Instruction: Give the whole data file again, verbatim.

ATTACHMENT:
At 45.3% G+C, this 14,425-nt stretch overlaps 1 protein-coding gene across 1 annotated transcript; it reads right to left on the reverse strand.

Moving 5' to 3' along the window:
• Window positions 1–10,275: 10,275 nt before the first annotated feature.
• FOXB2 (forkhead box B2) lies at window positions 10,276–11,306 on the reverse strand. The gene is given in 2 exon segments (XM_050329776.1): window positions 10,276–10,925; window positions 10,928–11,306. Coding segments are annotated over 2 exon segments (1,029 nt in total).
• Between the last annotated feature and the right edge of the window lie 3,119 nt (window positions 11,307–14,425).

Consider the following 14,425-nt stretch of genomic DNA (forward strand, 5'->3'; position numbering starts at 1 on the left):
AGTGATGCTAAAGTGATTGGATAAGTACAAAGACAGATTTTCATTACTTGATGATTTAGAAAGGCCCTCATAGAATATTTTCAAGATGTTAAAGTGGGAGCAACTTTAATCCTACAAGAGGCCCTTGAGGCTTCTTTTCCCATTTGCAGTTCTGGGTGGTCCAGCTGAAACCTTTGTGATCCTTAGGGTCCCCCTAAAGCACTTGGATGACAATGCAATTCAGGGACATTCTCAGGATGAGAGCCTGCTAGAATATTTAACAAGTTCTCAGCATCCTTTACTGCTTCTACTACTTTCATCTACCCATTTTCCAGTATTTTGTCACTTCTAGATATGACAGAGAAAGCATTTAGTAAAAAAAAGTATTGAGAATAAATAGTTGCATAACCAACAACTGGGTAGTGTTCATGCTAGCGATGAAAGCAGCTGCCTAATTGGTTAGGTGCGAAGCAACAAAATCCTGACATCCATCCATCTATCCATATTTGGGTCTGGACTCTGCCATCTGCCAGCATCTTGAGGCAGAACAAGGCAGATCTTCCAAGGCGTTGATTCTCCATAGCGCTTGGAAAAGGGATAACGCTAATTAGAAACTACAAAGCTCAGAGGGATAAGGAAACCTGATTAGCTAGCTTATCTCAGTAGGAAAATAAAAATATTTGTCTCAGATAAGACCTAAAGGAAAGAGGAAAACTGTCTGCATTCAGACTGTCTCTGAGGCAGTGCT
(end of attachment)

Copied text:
At 45.3% G+C, this 14,425-nt stretch overlaps 1 protein-coding gene across 1 annotated transcript; it reads right to left on the reverse strand.

Moving 5' to 3' along the window:
• Window positions 1–10,275: 10,275 nt before the first annotated feature.
• FOXB2 (forkhead box B2) lies at window positions 10,276–11,306 on the reverse strand. The gene is given in 2 exon segments (XM_050329776.1): window positions 10,276–10,925; window positions 10,928–11,306. Coding segments are annotated over 2 exon segments (1,029 nt in total).
• Between the last annotated feature and the right edge of the window lie 3,119 nt (window positions 11,307–14,425).

Consider the following 14,425-nt stretch of genomic DNA (forward strand, 5'->3'; position numbering starts at 1 on the left):
AGTGATGCTAAAGTGATTGGATAAGTACAAAGACAGATTTTCATTACTTGATGATTTAGAAAGGCCCTCATAGAATATTTTCAAGATGTTAAAGTGGGAGCAACTTTAATCCTACAAGAGGCCCTTGAGGCTTCTTTTCCCATTTGCAGTTCTGGGTGGTCCAGCTGAAACCTTTGTGATCCTTAGGGTCCCCCTAAAGCACTTGGATGACAATGCAATTCAGGGACATTCTCAGGATGAGAGCCTGCTAGAATATTTAACAAGTTCTCAGCATCCTTTACTGCTTCTACTACTTTCATCTACCCATTTTCCAGTATTTTGTCACTTCTAGATATGACAGAGAAAGCATTTAGTAAAAAAAAGTATTGAGAATAAATAGTTGCATAACCAACAACTGGGTAGTGTTCATGCTAGCGATGAAAGCAGCTGCCTAATTGGTTAGGTGCGAAGCAACAAAATCCTGACATCCATCCATCTATCCATATTTGGGTCTGGACTCTGCCATCTGCCAGCATCTTGAGGCAGAACAAGGCAGATCTTCCAAGGCGTTGATTCTCCATAGCGCTTGGAAAAGGGATAACGCTAATTAGAAACTACAAAGCTCAGAGGGATAAGGAAACCTGATTAGCTAGCTTATCTCAGTAGGAAAATAAAAATATTTGTCTCAGATAAGACCTAAAGGAAAGAGGAAAACTGTCTGCATTCAGACTGTCTCTGAGGCAGTGCT